Mar 222019

There are great drummers and then there was Hal Blaine. As a member of the famed Wrecking Crew of Los Angeles studio musicians, Blaine provided the backbeat to the soundtrack of the ‘60s and early ‘70s. He played drums on countless hits, backing such artist as the Association, the many Phil Spector Girl Groups, the Beach Boys, the Byrds, the Carpenters, Elvis Presley, Frank Sinatra, Simon & Garfunkel, Sonny & Cher, and the Mamas & the Papas (we could go on all day). With such a pedigree, it’s little surprise that he not only played on a number of cover songs, he played on some of the greatest covers of all time!

Since his death last week at the age of 90, tributes to have been popping up everywhere. We’ll simply add our own, the only way we know how – by going through some of his best covers.

So to Hal Blaine, we count it off one last time: 1-2, a 1-2-3-4…

The Byrds – Mr. Tambourine Man (Bob Dylan cover)

The Byrd’’s cover of Bob Dylan’s “Mr. Tambourine Man” is a full-on pop symphony. Underneath the “jingle-jangle” layers of guitars, vocals and tambourine, Blaine provides a steady backbeat and a few creative fills to keep the song moving along. Founding member Roger McGuinn praised Blaine’s contributions to the track. “The Byrds were not that great a band at that point,” McGuinn told Rolling Stone. “Michael Clarke (the Byrds’ drummer) was just learning how to play drums. He learned to play on cardboard boxes. We needed a real drummer. That day in the studio when we recorded ‘Mr. Tambourine Man,’ Hal was great.”

The Beach Boys – Sloop John B (Traditional Folk cover)

Dennis Wilson may be remembered as the Beach Boys’ drummer. But Hal Blaine played on many of the group’s biggest hits and the Pet Sounds sessions, which included the famed cover of “Sloop John B.” The track was a folk song brought to prominence by the Kingston Trio. In the song’s introduction, Blaine acts like a classical drummer, only playing the occasional downbeat. When they “hoist up the John B sails,” he comes in with a more consistent beat on the snare. Finally as the first mate gets hammered, Blaine starts playing uptempo rock time. He pauses throughout to let the group harmonize, then plays a rapid-fire series of downbeats, taking them home through the final chorus. After Blaine’s death, Brian Wilson tweeted: “He was the greatest drummer ever.”

Frank Sinatra – That’s Life (Marion Montgomery cover)

The first thing you hear on Frank Sinatra’s 1966 cover of “That’s Life” are triplets coming from Hal Blaine’s ride cymbal. “That’s Life,” originally recorded by Marion Montgomery, was a hit for Sinatra at the dawn of the flower power era. Blaine keeps time with similar triplet-style patterns throughout most of the song, adding more downbeats for the chorus. When Sinatra first sings, “I pick myself up and get back in the race,” Blaine bangs the snare drum and crashes the cymbals alongside Sinatra’s exclamations. The second time Frank comes to “pick myself up,” Blaine shifts his triplets from the cymbal to various drums around the kit, so you know Frank really means it. In the final seconds, Blaine plays a series of fills, making you wish Ol’ Blue Eyes gave him a chance to solo.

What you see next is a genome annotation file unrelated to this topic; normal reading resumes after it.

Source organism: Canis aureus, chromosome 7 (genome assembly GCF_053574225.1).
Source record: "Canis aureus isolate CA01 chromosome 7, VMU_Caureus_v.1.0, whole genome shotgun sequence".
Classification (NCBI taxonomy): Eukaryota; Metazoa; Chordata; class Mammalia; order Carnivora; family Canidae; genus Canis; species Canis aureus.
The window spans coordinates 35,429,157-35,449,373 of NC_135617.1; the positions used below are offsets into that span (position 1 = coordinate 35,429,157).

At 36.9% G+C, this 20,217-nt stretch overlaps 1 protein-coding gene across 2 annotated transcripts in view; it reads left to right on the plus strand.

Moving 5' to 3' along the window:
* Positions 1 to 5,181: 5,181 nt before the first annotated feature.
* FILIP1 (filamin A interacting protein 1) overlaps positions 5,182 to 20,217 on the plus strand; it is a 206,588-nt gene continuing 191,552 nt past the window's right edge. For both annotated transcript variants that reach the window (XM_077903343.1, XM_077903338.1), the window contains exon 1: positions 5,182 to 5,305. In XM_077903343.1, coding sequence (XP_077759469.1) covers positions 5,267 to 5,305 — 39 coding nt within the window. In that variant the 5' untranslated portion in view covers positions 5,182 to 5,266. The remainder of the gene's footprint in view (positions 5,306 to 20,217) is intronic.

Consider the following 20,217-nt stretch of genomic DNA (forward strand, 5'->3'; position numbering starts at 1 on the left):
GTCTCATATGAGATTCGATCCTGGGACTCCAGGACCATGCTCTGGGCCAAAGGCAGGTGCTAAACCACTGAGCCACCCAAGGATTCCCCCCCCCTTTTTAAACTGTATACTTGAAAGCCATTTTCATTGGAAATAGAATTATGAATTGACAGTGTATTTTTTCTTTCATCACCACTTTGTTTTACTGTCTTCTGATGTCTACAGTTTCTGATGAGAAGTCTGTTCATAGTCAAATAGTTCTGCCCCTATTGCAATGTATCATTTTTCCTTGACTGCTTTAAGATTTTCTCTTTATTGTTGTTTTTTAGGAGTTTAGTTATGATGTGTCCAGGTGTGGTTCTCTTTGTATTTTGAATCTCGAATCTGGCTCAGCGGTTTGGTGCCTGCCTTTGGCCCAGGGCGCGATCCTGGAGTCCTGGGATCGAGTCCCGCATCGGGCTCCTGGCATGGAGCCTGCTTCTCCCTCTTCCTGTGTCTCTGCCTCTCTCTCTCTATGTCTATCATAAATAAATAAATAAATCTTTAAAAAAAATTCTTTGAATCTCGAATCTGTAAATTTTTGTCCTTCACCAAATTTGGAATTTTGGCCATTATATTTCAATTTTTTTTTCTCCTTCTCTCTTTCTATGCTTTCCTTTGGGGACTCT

Medley: Aquarius/Let the Sunshine In (The Flesh Failures) – The 5th Dimension (Hair cover)

On many tracks, Blaine acts like a live-action metronome, providing a backbeat, without being overpowering. On the 5th Dimension’s medley of covers from the rock musical Hair, Blaine is an equal partner alongside the group’s vocalists. He starts out on the hi-hat. When the moon reaches the seventh house, he adds in some bass drum and a downbeat on a low-tuned tom-tom. As the song shifts into the “Age of Aquarius” chorus, Blaine unloads with a gigantic fill and then comes in with a polyrhythmic beat. But he saves the real fireworks for “Let the Sunshine In.” That’s when he shifts into hard-pounding power-funk and combines the pattern with an explosive mix of fills and cymbal crashes. It’s a performance that could have earned him a seat in Parliament (the band anyway).

The Carpenters – We’ve Only Just Begun (Paul Williams cover)

This song started out as a bank commercial jingle. The Carpenters covered it on their 1970 album Close to You. Sure, Karen Carpenter had the voice of an angel, but Blaine’s drumming enabled her to shine above the corniness. He starts off each verse playing light time on the hi-hat. As the song transitions from the verses to the choruses, he throws in some thunderous fills, then shifts to an upbeat, blue-eyed soul groove. It makes you want to air-drum along, whether you like the song or not.

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